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Tinnitus Library

Ask Barry: October 2008

Do you have questions about tinnitus, our products or specific treatments? Ask Barry. Arches President Barry Keate will select the most representative questions each month publication. Regardless all questions will receive a personal reply from Barry.

ASK BARRY Tinnitus expert, Barry Keate, answers your questions about Tinnitus Send your question to:  Ask Barry

Search our Tinnitus Library Center or FAQs

NOTE: Ask Barry is pleased to be able to answer your questions based upon the information we have available. Our answers to your email inquiries are not substitutes for a physician's advice nor are they reviewed by a physician. If you are under a physician's care, please share with your doctor any suggestions you have received from Ask Barry.

This month's questions:

Do I have tinnitus?

Hello Barry,

I have a noise that is best described as a low hum, vibration like an electric motor running, or low rumble. I have a day or two without it and then it may come and last 2 days or part of a day. I do have a sensorineural loss of hearing and wear two hearing aids. The noise is present with or without the hearing aids and occurs in all states I have traveled in and all places within the states. I am 72 years old and quite active with water aerobics and other activities. I have been wondering about the Taos Hum that has been reported. I do not even know if this is tinnitus. Any info you could share with me would be helpful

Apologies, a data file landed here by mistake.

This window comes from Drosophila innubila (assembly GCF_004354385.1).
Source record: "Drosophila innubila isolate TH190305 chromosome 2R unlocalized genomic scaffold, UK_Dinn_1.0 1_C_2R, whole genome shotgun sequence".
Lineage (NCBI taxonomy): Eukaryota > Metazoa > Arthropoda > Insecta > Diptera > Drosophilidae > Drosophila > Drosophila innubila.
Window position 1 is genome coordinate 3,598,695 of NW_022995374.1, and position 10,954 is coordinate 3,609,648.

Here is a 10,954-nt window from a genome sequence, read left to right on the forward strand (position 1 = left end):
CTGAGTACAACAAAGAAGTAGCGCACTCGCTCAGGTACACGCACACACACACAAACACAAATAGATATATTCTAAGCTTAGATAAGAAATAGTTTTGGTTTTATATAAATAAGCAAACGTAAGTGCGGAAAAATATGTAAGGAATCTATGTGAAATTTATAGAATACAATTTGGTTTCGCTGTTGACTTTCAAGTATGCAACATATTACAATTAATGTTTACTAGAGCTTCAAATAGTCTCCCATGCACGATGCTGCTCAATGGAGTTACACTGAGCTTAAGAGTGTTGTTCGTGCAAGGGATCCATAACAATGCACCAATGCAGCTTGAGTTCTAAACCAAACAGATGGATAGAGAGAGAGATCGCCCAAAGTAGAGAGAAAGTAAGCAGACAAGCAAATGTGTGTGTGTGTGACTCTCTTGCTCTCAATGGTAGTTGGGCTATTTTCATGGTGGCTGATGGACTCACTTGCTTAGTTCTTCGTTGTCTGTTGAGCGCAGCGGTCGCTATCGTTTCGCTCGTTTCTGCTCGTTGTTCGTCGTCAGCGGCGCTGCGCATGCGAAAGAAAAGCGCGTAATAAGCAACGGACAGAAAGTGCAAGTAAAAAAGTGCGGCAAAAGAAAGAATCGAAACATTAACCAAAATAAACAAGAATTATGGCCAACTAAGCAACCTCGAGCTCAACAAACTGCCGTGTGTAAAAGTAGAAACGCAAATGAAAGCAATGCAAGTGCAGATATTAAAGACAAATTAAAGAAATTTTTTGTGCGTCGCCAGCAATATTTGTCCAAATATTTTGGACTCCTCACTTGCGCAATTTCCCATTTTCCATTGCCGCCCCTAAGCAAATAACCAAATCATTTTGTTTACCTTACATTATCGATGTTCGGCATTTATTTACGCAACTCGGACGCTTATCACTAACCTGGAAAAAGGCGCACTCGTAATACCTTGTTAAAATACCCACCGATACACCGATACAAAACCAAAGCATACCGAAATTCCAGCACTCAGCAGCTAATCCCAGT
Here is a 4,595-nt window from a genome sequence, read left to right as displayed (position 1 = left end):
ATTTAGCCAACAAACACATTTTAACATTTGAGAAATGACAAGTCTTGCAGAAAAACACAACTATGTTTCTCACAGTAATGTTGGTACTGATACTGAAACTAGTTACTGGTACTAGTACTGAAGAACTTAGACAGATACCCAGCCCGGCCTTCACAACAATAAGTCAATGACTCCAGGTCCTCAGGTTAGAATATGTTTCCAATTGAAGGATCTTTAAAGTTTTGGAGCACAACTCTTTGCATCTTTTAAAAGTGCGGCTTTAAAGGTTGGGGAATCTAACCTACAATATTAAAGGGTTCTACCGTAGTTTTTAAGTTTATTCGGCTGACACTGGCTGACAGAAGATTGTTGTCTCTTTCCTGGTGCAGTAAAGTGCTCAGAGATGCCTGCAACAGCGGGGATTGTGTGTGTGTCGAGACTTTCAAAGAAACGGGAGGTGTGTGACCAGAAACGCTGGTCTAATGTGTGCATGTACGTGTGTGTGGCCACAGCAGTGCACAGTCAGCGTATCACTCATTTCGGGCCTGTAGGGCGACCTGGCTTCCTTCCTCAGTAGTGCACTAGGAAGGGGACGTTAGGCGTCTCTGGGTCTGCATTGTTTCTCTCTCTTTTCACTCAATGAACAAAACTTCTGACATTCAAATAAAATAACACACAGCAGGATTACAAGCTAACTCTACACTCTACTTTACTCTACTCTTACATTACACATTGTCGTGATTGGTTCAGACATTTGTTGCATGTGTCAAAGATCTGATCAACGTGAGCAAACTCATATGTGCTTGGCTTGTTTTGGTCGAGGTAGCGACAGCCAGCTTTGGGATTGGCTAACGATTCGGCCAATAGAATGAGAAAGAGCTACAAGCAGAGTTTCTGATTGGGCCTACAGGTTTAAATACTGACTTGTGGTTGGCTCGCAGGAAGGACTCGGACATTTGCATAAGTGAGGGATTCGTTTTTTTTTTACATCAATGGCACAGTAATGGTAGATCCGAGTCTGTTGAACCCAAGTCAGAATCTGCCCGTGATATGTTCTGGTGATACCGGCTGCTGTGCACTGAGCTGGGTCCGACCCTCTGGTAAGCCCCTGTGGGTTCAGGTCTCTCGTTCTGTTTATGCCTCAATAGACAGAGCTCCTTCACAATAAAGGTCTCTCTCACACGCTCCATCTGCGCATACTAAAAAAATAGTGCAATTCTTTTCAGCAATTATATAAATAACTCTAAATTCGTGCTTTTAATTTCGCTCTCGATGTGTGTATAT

Suzanne Conner Cumming GA

Dear Suzanne,

Tinnitus is defined as any sound perception that does not have an external source. By this definition, you have tinnitus though it doesn’t sound too severe. It is probably the result of sensorineural hearing loss. Generally hearing aids are very helpful in cases of low frequency tinnitus, less helpful for high frequency.

The first thing I would do is describe the condition to your audiologist or hearing health care provider. They may be able to program the hearing aids so they more effectively mask the sound. If this doesn’t work, you may want to try Arches Tinnitus Relief Formula. This is very helpful for many people with bothersome tinnitus.

Wishing you quiet times, Barry Keate

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Diabetes and Tinnitus


Dear Barry:

I discovered I was diabetic 3 years ago, and I realized that every time my blood-sugar goes up, my ringing in my ear increases Does my diabetes play an important role with my present situation (having ringing in my ear)? My doctor told me I had tinnitus, and no medicine could cure it, is it true? No medicine can cure tinnitus? What herbal medicine or supplements can you advise for me?

Thank, Efraim

Dear Efraim,

Diabetes has a direct and negative impact on tinnitus. I’m certain that it plays an important role in the increase you experience. Doctors in Brazil studied tinnitus patients and found that between 84% and 92% had a blood sugar disorder called hyperinsulinemia. This is characterized by an increase in insulin levels in the bloodstream with a lowered response to existing insulin. It is a precursor to Type 2 diabetes.